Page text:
Coming out of the 2011 NHL entry draft, much of the attention of Canucks fans was directed at the team’s first round pick, Danish winger Nicklas Jensen, and for good reason. Jensen has given every indication that he has all the tools necessary to play in the NHL.
Other picks from that draft caught people’s attention for one reason or another: Alexandre Grenier was a surprise pick in the third round, who didn’t break out until his overage season in Junior. David Honzik was the only goalie drafted by the Canucks in 2011 and seemed to only have one great playoff run to his credit. Joseph Labate was a finalist for the Mr. Hockey Award in Minnesota and his size at 6’4″ certainly caught people’s attention. Even the Canucks’ sixth round selection, Pathrik Westerholm, drew fan’s focus, as one of a pair of Swedish twins.
Flying under the radar a bit, then, was Frank “Frankie” Corrado, a 5’11″ defenceman with a modicum of offensive upside who the Canucks picked in the fifth round. Since the draft, however, Corrado has gone from a late-round project to one of the best defenceman in the OHL, starring for the league in the Subway Super Series against Russia.
It started at his first prospect camp, where he stood out among the Canucks’ defensive prospects, earning an invite to the main training camp. Clearly, the Canucks staff liked what they saw, giving him over 20 minutes of ice time in a preseason game against the Oilers and signing him to an entry-level contract before sending him back to Junior.
Back in Sudbury, Corrado’s offensive output actually decreased, as he went from 30 points in his draft year to 26 points. The reason for the regression, however, was that Corrado was being asked to carry the load defensively, which he did, finishing with a team-leading plus-26 rating. While he wasn’t racking up the points, he was on the ice for far more goals-for than goals-against.
His profile in the OHL certainly didn’t suffer from his reduced offensive production, as he was one of six nominees for OHL Defenceman of the Year, an award won by Dougie Hamilton, who was also named the best defenceman in the entire CHL. Corrado was originally projected as an offensive defenceman thanks to his smooth skating and solid offensive instincts, so to see Corrado receive that kind of recognition for his defensive play had to be encouraging for the Canucks.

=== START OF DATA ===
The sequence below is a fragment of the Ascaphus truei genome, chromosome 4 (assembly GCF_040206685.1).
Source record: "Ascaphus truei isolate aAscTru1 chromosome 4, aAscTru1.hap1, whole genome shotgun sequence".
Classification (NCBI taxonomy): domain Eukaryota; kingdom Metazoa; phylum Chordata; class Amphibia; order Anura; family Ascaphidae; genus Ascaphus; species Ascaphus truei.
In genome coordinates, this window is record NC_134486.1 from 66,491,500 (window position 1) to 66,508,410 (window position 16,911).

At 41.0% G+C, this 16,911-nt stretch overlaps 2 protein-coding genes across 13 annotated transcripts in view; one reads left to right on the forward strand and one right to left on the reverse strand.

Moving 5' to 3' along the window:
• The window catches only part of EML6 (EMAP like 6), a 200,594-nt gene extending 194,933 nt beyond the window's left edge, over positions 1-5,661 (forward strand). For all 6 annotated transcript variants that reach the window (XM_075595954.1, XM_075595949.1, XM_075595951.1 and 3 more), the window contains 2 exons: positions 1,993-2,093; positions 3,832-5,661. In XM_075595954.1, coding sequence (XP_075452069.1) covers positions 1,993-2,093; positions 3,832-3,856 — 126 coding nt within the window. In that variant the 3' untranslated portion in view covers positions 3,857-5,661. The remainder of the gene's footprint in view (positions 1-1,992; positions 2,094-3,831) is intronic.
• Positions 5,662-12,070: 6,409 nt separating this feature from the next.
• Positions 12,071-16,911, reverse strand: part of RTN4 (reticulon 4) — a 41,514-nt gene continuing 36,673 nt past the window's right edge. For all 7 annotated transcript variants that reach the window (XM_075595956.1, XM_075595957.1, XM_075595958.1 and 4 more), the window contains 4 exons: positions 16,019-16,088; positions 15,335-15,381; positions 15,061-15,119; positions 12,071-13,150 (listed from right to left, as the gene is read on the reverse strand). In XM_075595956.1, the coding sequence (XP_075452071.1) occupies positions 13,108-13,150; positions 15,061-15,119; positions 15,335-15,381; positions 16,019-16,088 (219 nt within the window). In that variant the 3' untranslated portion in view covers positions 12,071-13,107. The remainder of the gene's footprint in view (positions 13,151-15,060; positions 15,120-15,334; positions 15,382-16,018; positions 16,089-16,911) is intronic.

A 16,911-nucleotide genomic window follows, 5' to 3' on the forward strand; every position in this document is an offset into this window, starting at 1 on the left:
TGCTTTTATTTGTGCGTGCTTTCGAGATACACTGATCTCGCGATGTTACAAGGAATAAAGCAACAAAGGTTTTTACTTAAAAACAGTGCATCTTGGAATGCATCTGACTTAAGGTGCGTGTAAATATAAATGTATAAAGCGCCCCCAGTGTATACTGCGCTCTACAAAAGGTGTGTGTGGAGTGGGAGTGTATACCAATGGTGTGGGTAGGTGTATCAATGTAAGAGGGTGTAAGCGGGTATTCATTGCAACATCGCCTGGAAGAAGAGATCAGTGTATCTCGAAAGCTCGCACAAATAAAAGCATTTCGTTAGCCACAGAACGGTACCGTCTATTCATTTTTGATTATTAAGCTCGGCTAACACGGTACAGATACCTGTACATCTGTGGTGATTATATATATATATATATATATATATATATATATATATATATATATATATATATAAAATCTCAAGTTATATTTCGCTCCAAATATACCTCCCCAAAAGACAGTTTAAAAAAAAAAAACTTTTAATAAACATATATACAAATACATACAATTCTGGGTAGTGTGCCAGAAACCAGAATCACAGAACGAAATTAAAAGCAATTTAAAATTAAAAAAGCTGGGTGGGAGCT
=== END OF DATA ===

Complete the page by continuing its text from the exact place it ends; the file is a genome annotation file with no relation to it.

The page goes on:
This year, the Canucks were surely hoping that he would see the same development in his offensive game. He has delivered exactly that.
So far this season, Corrado has 17 points in 21 games, placing him second on the Sudbury Wolves in scoring and ninth in scoring from a defenceman in the OHL. That includes a five-assist game against the Niagara IceDogs, which led to him being named OHL Player of the Week at the end of October. He was even named OHL Defenceman of the Month for October and was named to the OHL team for the Subway Super Series.
Corrado played in the OHL’s second game against Russia, after Russia pulled off a surprise upset in the first game, and was matched with Dougie Hamilton on the team’s top pairing. The Frankie and Dougie Connection (as I am now dubbing them) appeared in every situation for the OHL and teamed up for the game-winning goal, which Corrado scored on a Hamilton rebound.
His strong performance in the Subway Super Series means that Corrado is likely to receive an invite to Team Canada’s camp for the World Junior Championship. While an end to the NHL lockout would improve his chances of being selected (as near-locks Dougie Hamilton and Ryan Murray will likely be with the Boston Bruins and Columbus Blue Jackets, respectively, if the season starts up), Corrado has a strong shot of making the team anyway thanks to his ability to play in every situation.
His play in the Super Series showed every element of his game that has Canucks management and fans excited. His skating was smooth and sharp, with impressive edge control that allowed him to always be in the right position on the ice. Thanks to his skating, his gap control against the rush was near-perfect, allowing him to break up numerous offensive rushes with seeming ease.
Offensively, Corrado showed good instincts, pinching effectively and making smart passes. His goal came just as a powerplay ended: he rotated down from the point when Ryan Strome carried the puck up to the blue line and slid into a soft spot at the back door, where he was perfectly placed to pick up Hamilton’s rebound and deposit it in the net.
Corrado is also a leader and was named the captain of the Wolves this season after wearing an “A” last season. Despite his slightly below-average size, he also has a physical element to his game, and is willing to drop the gloves if necessary. Most importantly, Corrado is a right-handed shot, which may give him a chance to make the team as soon as next season. Other than Kevin Bieksa, Chris Tanev, and fellow prospect Jeremy Price, Corrado is the only defenceman in the Canucks system with this orientation.
Corrado has been compared to Kevin Bieksa thanks to his two-way game and physicality, and there was one element in his Super Series game that definitely reminded me of Bieksa: he was far more likely to take a wrist shot from the point than a slap shot. Rather than loading up the cannon, Bieksa has a tendency to focus more on getting the shot through traffic, where it can potentially be tipped. Corrado seems to have the same preference.
While Corrado wasn’t a surprise pick — he was ranked 155th among North American skaters by Central Scouting and 145th overall by The Hockey Writers, so his selection at 150th by the Canucks was completely reasonable — he’s beginning to look like he might be one of the steals of the 2011 draft. With late round picks, expectations generally have to be tempered; to get one of the best OHL defencemen available in the draft in the fifth round has to be considered one of the best picks of the draft.Tags: Frankie Corrado, OHL, Prospects